Definition of a System:
An assemblage of interrelated parts that work together by way of some driving process(es)
o Exchanges of energy and/or matter via input and output processes
o Operating together as a whole; the sum of many interacting parts
o Inputs and outputs enter and leave the system
o Inputs loop around continually in the system
o System feedback
o System equilibrium
Example of a Monday Night Football Game:
o Input of Energy Sources: profile, prestige, motivation
o Input of Material: food, people
o Outputs: press stories, tear up the field, radio broadcast, school reputation, money, injuries
o Subsystems: officials, teams, coaches, traffic control, vendors, home crowd, pedocabbies...
o Holiday season of 1968 and Apollo 8 mission looking back at the earth from the moon
o Boost to environmental movement view that we need to protect the earth. Prior to the environmental movement, dumping trash and industrial waste was accepted by the general population
o Perception so common now that view of Earth from Mars was no big deal for those under 35
o Atmosphere: realm of air (Gr. atmo)
o Hydrosphere: realm of water (Gr. hydro)
o Lithosphere: realm of solid earth (Gr. litho)
o Biosphere: realm of life (Gr. bio)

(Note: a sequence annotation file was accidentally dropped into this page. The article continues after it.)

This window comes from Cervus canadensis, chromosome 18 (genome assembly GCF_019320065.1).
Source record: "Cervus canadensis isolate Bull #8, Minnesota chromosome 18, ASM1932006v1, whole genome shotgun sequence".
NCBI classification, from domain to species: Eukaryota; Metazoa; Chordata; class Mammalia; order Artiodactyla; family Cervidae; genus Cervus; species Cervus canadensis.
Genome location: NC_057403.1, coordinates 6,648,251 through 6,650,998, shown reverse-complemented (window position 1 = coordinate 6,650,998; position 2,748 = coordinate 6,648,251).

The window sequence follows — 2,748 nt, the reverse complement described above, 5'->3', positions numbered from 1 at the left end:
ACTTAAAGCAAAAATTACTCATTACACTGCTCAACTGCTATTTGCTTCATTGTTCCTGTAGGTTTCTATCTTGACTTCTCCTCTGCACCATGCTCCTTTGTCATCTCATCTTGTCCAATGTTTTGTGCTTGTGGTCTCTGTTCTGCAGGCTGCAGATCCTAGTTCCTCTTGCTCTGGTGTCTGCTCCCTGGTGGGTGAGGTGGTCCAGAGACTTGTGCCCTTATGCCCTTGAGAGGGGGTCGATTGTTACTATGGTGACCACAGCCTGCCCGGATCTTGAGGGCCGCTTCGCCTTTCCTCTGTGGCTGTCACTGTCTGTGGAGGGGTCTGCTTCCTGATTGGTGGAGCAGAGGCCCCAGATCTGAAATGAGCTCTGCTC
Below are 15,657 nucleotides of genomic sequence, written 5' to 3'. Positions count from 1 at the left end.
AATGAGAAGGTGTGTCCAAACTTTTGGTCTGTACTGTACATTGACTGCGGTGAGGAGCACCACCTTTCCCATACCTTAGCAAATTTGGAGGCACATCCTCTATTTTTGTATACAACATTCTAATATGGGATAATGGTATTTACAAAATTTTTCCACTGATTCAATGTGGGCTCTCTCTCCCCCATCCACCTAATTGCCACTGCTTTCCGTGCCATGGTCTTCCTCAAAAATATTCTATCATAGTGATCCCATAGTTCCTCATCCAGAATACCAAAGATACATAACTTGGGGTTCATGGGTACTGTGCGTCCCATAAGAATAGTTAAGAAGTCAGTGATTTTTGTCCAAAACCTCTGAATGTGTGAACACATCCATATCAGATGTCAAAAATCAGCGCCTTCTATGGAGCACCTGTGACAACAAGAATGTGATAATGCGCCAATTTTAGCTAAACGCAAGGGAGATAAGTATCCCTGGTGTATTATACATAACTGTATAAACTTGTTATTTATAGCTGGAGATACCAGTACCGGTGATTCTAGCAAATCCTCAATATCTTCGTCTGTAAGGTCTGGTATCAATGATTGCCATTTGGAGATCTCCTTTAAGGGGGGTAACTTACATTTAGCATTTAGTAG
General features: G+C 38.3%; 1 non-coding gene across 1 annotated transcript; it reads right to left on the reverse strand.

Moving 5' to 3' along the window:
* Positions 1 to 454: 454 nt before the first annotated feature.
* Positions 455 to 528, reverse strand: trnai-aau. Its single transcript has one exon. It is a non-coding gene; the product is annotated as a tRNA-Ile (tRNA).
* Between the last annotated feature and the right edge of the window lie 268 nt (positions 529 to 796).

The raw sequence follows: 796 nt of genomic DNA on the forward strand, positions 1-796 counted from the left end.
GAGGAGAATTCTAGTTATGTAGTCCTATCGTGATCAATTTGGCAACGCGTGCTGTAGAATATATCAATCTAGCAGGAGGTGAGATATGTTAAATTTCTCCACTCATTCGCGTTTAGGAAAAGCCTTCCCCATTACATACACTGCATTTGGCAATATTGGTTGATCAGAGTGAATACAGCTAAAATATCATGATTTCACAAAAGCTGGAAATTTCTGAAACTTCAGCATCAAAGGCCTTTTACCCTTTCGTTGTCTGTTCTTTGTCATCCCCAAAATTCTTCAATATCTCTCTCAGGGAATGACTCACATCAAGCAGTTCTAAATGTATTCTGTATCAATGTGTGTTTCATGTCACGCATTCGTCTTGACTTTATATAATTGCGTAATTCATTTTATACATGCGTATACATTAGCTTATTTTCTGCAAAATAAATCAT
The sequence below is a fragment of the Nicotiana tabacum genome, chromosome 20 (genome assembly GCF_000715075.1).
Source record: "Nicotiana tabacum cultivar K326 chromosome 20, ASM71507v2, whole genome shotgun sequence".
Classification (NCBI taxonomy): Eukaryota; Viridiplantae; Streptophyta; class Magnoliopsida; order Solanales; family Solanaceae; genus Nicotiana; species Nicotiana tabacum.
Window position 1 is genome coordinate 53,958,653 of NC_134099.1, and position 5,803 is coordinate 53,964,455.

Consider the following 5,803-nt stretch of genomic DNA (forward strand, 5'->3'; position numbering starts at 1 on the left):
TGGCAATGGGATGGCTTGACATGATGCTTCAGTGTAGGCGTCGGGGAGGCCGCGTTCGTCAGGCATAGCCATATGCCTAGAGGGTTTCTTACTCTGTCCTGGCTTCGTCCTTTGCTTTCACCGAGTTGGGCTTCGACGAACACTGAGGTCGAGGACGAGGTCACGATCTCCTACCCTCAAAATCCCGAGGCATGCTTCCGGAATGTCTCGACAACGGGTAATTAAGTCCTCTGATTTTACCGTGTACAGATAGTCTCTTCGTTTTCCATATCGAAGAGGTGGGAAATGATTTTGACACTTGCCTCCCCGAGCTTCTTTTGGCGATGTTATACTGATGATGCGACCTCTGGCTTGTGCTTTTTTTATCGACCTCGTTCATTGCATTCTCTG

o Pedosphere: realm of soil (L., from ped, soil)
Sources of Energy & Matter
o Energy – from solar radiation (insolation) that keeps earth warm
o Energy – occasional asteroid impacts that contributed to dinosaur extinction, generated tremendous energy. But we get substantial energy from asteroid and other small object impacts on a regular basis (like Meteor Crater)
o Matter – chemicals in all subsystems, for example Fe
o Matter – from extraterrestrial impacts (water?)
Transfer of energy and matter by earth-surface processes
Organization of class...
o Earth’s Place...parameters, measures, technology
o Lithosphere (EX)
o Hydrosphere (EX)
o Atmosphere (EX)
o Different Physical Landscapes
o Biosphere (EX)
Transfer of energy and matter produces regional patterns
What can you give as examples?
o Case 1
o Case 2
o Case 3
Sidebar Speculation about Mars:
o There is also a lot of speculation about life in the ice on Mars
o Rock coatings may provide evidence of life in the new Lander missions
**We know Earth is the place where life exists because liquid water allows chemical reactions**
2. Lethal Radiation Stopped: example of Ozone Shield
Sidebar on what would happen if we lost our magnetosphere?
o As magnetospheres go, Earth is not special: Mercury, Jupiter, Saturn, Uranus, and Neptune all have magnetospheres
o Mars is the real mystery: it is pretty cold and is quite like Earth in many ways...so why no magnetosphere?
o Mars lost its overall magnetism, when the molten iron in the core solidified
o Mars may have lost life and its atmosphere when the magnetosphere no longer protected Mars a solar wind that stripped its atmosphere!
Do you believe in extraterrestrial life?
You see the idea everywhere
NASA VIEW has changed
o James Lovelock created concept of GAIA (named after Greek Goddess of Earth), that the earth is like an organism that is self-regulating and keeps itself in a constant state (not an experiment of mice)